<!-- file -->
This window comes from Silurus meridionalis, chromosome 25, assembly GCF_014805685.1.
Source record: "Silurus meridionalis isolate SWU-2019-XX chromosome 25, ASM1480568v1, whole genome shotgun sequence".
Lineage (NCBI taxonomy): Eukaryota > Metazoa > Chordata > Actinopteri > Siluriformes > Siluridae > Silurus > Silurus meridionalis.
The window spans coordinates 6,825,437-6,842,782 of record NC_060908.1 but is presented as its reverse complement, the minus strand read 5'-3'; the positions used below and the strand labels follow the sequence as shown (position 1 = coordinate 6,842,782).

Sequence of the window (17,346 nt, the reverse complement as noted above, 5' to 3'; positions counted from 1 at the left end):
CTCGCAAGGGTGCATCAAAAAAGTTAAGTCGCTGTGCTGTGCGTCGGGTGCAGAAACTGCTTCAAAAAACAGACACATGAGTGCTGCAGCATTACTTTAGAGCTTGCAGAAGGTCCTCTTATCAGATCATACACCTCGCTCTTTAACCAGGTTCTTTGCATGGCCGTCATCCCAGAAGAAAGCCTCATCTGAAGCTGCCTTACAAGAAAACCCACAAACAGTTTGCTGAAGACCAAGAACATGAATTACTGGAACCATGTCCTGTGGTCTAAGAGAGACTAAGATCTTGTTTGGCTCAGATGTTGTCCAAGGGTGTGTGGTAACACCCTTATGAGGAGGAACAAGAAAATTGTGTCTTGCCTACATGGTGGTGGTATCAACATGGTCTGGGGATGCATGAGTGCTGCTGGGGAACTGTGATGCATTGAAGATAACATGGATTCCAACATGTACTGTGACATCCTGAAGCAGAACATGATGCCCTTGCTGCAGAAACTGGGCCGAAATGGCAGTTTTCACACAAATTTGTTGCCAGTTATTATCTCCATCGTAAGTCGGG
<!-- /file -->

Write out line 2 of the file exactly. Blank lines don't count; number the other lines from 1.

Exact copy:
Source record: "Silurus meridionalis isolate SWU-2019-XX chromosome 25, ASM1480568v1, whole genome shotgun sequence".